Richard Dawkins

By Kuba Kaliński (transl. Nena Argent, Kuba Kalinski)
Richard Dawkins God Delusion
Richard Dawkins
Biographical note
Richard Dawkins was born in 1941 in Nairobi, Kenya. He spent his childhood in Malawi, where his father, a lover of the natural sciences, was a British colonial civil servant involved in agriculture. When Dawkins was eight, the family returned to England. He admits that he believed in god until he was 16 when he realized that the theory of evolution explained life in purely material terms. He studied zoology at Oxford, was tutored by Professor Nikolaas Tinbergen, and graduated in 1962. His professional career developed mainly through academia, but with a brief pause in studies at the end of the sixties, when he taught at Berkeley. He was married three times and has a daughter from his second marriage. “The Selfish Gene” and “The God Delusion” are his two best-known books. Dawkins is an zoology ethologist and evolutionary biologist. From 1995 – 2008 he was a professor endowed with the first appointment as chair of the Simonyi Professorship for the Public Understanding of Science at Oxford. “The Selfish Gene” popularizes the concept of George C. Williams in which the central object of evolutionary studies should focus on genes rather than species or individuals. In 1982, he put forth the powerful concept that the effects of the gene phenotype are not limited to the body of an individual animal but extended to its environment, including the bodies of other organisms. This principle was comprehensively illustrated in his 300-page book “The Extended Phenotype”. Professor Richard Dawkins is an atheist, vice president of the British Humanist Association, and supporter of the Brights Movement. In 2006 he published “The God Delusion”, in which he argued that god almost certainly does not exist. Over two-million copies of the book have been sold in English and the work has also been translated into 31 languages. Dawkins supports The Great Ape Project, which aims to grant basic legal rights to all great apes, namely gorillas, orangutans, chimpanzees and bonobos.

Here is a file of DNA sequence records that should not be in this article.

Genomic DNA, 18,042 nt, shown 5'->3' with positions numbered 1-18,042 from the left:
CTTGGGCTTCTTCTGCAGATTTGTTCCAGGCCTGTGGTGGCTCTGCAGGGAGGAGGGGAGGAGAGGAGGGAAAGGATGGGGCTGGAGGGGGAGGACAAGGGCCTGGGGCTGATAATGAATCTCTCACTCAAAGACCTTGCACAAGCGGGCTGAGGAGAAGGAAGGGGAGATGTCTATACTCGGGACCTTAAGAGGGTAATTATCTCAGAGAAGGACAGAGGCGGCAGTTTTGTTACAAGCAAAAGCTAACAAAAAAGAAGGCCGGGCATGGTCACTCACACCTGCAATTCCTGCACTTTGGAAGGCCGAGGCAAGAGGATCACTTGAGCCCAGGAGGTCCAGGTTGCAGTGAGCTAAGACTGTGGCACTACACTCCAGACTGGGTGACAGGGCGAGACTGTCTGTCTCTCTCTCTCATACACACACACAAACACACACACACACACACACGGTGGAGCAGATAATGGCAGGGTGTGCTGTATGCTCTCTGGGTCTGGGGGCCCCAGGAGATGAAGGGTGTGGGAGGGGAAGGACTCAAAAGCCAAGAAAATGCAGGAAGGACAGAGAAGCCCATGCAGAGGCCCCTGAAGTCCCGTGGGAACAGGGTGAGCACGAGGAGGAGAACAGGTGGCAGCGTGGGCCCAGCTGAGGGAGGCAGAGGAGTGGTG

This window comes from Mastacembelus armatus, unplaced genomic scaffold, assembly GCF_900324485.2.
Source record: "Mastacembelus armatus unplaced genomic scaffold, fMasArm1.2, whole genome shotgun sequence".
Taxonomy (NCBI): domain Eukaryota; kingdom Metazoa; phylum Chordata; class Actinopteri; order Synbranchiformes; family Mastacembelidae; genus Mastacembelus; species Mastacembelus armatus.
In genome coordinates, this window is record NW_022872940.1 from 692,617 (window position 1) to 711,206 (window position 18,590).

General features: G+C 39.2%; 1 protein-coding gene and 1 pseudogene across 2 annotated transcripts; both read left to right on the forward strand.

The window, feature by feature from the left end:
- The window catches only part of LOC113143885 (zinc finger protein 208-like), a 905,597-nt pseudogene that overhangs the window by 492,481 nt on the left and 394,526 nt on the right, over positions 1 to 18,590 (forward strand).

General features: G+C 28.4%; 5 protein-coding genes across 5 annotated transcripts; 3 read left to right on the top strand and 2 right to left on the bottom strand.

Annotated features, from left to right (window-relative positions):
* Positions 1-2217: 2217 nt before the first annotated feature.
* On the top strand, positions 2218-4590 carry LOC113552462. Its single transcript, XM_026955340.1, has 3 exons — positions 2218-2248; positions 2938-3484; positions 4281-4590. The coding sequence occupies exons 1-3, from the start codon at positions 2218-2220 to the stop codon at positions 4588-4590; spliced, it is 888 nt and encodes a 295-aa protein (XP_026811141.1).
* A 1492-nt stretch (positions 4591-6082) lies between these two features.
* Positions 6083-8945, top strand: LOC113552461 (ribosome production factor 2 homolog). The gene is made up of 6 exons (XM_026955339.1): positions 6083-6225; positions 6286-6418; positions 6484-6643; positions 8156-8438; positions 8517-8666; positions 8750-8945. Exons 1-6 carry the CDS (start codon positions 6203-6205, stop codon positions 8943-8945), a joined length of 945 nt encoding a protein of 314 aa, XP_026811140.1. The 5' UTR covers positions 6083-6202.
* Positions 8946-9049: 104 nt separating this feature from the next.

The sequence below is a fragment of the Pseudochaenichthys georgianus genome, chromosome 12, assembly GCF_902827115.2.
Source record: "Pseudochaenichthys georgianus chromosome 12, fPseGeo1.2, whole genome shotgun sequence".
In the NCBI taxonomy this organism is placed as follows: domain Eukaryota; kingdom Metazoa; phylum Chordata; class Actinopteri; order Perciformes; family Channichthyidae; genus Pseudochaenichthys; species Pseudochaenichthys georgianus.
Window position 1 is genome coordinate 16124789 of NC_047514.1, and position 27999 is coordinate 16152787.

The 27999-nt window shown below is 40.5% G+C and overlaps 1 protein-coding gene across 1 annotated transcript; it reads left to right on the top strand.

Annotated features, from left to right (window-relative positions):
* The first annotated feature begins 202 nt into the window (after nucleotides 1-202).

Subjective Viewpoint: A Candidate for the Nobel Prize

  1. What object does evolution act upon? An individual in a species, an entire species or just the genes? Who are the real players? Dawkins argues persuasively in favour of the George Williams’ concept that genes are the protagonists. It’s a kind of Copernican Revolution within the theory of evolution.
  2. We are machines, gene vehicles, the product of millions of years of evolution – nothing more. Sci-fi movies exploit the theme of man’s encounter with robots, portraying them as unable to feel, cry; lacking a certain “something”– a soul. However, real human encounters with robots reveal that man himself is also a complex machine. There’s no place for tears.
  3. Although the Dawkinian concept of the extended phenotype may reveal unexpected truths, he hasn’t proposed a pivotal theory in the same league as that of Darwin, nor has he been inscribed in the annals of history like geneticist James Watson. But in the field of disseminating scientific knowledge, Dawkins occupies first place. His lectures for children, Growing Up in the Universe, explaining evolutionary biology (one of The Royal Institution Christmas Lectures) recorded in 1991 at Oxford, will go down in history as one of the most exceptional events both in teaching and science. He deserves the Nobel Prize in literature for his literary contribution to the understanding of evolution, science, and the world in which we live.
  4. What can we say to seemingly brilliant critics like Terry Eagleton? Eagleton is like a ballerina: the rhetoric of Shakespeare and the mind of a teenager. A hot checkout girl with a cute little smile and shapely legs, inept at calculations and who makes lots of mistakes at the till, can still quite aptly propagate her genes. Eagleton’s genes and memes are in trouble. The Lord and Karl Marx won’t help them in the long run.